The ambush that was planned, would have been formidable. Twenty-five men were on the laneways above the main road, there was a barricade, and a landmine of gelignite buried in the road.

It's a few hundred yards south of the Béal na Bláth crossroads - a shallow soggy valley with a stream flowing alongside the road, which bends twice before emerging at the crossroads.

A laneway runs parallel to, and slightly above, the main road. You add it all together and it made up a perfect combination of shooting gallery down onto the road, and lines of retreat.

But as evening approached, the officers in charge of the ambush concluded that the convoy was not returning that way, and the ambushers began to move away, leaving a handful of their number to cover the men dismantling the barricade.

A map of the ambush site at Béal na Bláth

Then the convoy appeared, and the few men left at the site opened fire.

Major General Emmet Dalton, in the car with Collins, ordered the driver of the car to "drive like hell!"

Collins overruled him: "No! Stop and we'll fight them!"

The men in the truck up ahead were already out on the road and returning fire.

The few IRA men in the laneway began moving towards the farm lanes they were going to use to retreat, and at this point they were most exposed to the soldiers on the road.

If the armoured car's machine gun had not jammed at that moment, it is likely that none of the IRA men on the laneway above would have been able to fire down at the road.

Collins saw the retreating IRA men, and stood up to get a better shot. He forgot that the IRA always had other men covering retreats. It was a bullet from one of those men that killed Collins.

Death was almost instantaneous.

A monument now marks the spot where Collins was killed

What was the reaction to his death?

The army moved quickly to stop any instant reprisals, but three unarmed Republicans in Dublin were abducted and murdered by men believed to be army officers.

The IRA reaction was far from exultant. IRA officer Tom Barry, who was a prisoner in Kilmainham by that time, watched a thousand republican prisoners spontaneously fall to their knees, to say a rosary for Collins.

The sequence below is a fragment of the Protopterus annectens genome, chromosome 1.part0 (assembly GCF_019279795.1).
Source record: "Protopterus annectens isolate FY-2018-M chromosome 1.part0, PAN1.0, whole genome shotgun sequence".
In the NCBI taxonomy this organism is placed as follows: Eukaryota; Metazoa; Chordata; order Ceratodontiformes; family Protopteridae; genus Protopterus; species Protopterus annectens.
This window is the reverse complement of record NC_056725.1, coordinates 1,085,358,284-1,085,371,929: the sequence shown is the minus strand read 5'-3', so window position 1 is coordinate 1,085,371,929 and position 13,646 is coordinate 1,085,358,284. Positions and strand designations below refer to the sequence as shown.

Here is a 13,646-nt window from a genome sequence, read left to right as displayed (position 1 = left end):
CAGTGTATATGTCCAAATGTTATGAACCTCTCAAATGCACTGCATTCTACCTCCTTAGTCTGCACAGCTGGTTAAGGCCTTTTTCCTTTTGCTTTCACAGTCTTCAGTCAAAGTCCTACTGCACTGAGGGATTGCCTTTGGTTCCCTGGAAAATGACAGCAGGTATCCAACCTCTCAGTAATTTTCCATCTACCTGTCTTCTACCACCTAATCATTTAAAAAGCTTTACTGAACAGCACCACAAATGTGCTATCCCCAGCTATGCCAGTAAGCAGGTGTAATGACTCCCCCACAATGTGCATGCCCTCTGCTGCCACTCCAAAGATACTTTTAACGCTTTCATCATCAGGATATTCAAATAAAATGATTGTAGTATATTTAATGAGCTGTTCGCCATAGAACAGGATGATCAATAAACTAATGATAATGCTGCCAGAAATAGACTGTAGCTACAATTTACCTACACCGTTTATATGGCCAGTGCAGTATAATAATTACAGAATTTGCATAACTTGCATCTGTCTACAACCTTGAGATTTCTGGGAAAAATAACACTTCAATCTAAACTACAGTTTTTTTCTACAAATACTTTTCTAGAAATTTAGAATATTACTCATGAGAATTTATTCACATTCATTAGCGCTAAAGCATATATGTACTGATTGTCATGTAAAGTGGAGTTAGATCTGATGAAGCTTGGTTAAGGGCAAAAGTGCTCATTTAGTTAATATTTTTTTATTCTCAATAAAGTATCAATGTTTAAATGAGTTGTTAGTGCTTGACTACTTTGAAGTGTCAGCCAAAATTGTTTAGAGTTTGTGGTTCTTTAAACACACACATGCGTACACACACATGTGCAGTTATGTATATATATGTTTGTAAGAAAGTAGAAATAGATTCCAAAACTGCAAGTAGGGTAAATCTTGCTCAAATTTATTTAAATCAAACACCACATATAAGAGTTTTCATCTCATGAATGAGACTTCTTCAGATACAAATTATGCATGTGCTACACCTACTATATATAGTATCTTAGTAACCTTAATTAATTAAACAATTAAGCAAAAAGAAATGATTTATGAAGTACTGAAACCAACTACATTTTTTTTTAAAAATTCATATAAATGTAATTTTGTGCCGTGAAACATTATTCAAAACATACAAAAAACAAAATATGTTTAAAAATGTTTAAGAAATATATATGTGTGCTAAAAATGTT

De Valera was horrified. "There is no hope for it now," he said.

What was the government reaction?

This is where the real impact was felt. The great paradox of the war was that it was the civilians in the cabinet who were the bloodthirsty hardliners, not the fighting men like Collins and Mulcahy.

Even before Collins's death, the ministers wanted to proclaim the death penalty for anyone caught carrying weapons. Collins had resisted that call.

Now he was gone, and there was nothing to stop the cabinet getting what it wanted.

There was, at this time, what had to be the most chilling cabinet meeting ever in the history of this country, as the ministers contemplated what was ahead.

The Attorney General, Hugh Kennedy, put it up to the cabinet.

If you want to win this fight, he told them, governments facing similar crises in the past had only won by resorting to ruthless methods.

He told them what was needed was "prompt, effective, vigorous, and utterly ruthless action", with "no mistaken idea of humanity" let get in the way.

A commemoration ceremony will take place on Sunday to mark the 100th anniversary of the ambush and shooting dead of Michael Collins at Béal na Bláth in Co Cork. There will be live coverage of the commemoration on the RTÉ News Channel and on from 3pm